9th Day: 3 February

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Council Chamber, Upper Fort Garry

Thursday, 3 February 1870[1]

Eleven o’clock, A.M. — Convention in session.

Debate resumed on article 19.

Mr. Riel, in French, as translated by Mr. Ross — I would call attention to the fact that, under this article we decide on the rights, both of foreigners and natives. Of course, whatever our decision is, some parties will have fault to find. As a principle of action, we must seek to do what is right, and at the same time have a special regard to the interests of the people of this country. We must seek to preserve the existence of our own people. We must not by our own act allow ourselves to be swamped. If the day comes when that is done, it must be by no act of ours. I do not wish in anything I may do to hurt the stranger; but we must, primarily, do what is right and proper for our own interests. In this connection, all outsiders are to be looked upon as strangers — not merely Americans, but Canadians, English, Irish and Scotch. All are strangers in the sense that they are outsiders, that they do not appreciate the circumstances in which we live, and are not likely to enter fully into our views and feelings. Though in a sense British subjects, we must look on all coming in from abroad as foreigners, and while paying all respect to these foreigners, we must at the same time respect ourselves. The circumstances of our country are peculiar; and if therefore we do anything peculiar, looking at analogous cases, it must be explained on the principle that we are a peculiar people in exceptional circumstances. For myself, I am for leaving the article as it stands, except as regards the period of the voter’s residence. One year is too short; two years are too short; and as for three, that would be a fair matter for consideration. If we allow all residents of one year in the country the right to vote, it is not impossible but in the second year they may rule us; and that surely is not for us to seek. Looking at the composition of this Convention, I am not sure that this will triumph, but those who come after will thank us for our efforts, even if we should fail.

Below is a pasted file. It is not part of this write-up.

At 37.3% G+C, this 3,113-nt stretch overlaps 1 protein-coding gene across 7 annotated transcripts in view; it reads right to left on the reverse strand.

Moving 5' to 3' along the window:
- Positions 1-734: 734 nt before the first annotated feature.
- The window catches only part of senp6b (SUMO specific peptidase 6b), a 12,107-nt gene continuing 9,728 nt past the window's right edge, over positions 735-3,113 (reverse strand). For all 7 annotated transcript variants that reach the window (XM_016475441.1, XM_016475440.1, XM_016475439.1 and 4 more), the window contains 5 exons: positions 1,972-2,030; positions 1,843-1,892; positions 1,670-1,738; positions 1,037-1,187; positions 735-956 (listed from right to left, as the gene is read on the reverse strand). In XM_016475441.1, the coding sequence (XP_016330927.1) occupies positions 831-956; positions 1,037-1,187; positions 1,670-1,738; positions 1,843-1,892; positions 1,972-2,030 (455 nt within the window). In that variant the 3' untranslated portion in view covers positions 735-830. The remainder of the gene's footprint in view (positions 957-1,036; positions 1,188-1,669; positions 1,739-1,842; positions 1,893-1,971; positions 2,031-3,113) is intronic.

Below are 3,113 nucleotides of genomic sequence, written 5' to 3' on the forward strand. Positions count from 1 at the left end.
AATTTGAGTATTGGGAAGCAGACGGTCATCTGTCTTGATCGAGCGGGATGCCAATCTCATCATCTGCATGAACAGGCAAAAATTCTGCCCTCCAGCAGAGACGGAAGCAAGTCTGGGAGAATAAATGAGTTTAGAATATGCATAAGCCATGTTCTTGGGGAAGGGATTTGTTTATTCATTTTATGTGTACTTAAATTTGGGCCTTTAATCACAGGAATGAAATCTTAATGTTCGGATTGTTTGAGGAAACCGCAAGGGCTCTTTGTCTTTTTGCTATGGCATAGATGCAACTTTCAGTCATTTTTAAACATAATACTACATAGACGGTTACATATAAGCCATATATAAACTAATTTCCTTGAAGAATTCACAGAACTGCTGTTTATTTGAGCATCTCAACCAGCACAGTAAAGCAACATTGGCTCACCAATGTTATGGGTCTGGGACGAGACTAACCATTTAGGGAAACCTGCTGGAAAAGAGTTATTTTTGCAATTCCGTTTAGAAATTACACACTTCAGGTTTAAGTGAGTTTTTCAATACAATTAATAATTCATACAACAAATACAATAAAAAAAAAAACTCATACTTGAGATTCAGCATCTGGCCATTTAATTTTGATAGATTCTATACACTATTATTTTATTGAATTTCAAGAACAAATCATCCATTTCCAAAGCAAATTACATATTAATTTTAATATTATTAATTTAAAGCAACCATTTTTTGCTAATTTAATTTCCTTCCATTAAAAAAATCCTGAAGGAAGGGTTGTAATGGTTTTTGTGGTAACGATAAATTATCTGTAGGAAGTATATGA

Mr. Schmidt, seconded by Mr. C. Nolin, moved in amendment — “That every man of this country, except Indians, who has attained the age of twenty-one years, and every British subject, a stranger to this Territory, after three years of residence in the Territory,— shall have the right to vote; and every foreigner, not a British subject, shall have the right to vote after residing the same length of time in the Territory, on condition that he take the oath of allegiance.”

Mr. Scott — Merely taking the oath of allegiance does not make a man a British subject. He must declare his intention to be a British subject, and when that is done, he takes the oath of allegiance.

Dr. Bird proposed in amendment that instead of the words, after “three years’ residence,” the words be inserted “every British subject being a householder, after one years’ residence in the Territory.”[2]

Mr. Bunn seconded the amendment.

Mr. Scott — The last amendment seems to conflict directly with the spirit of Mr. Schmidt’s motion, that there should be no property qualification.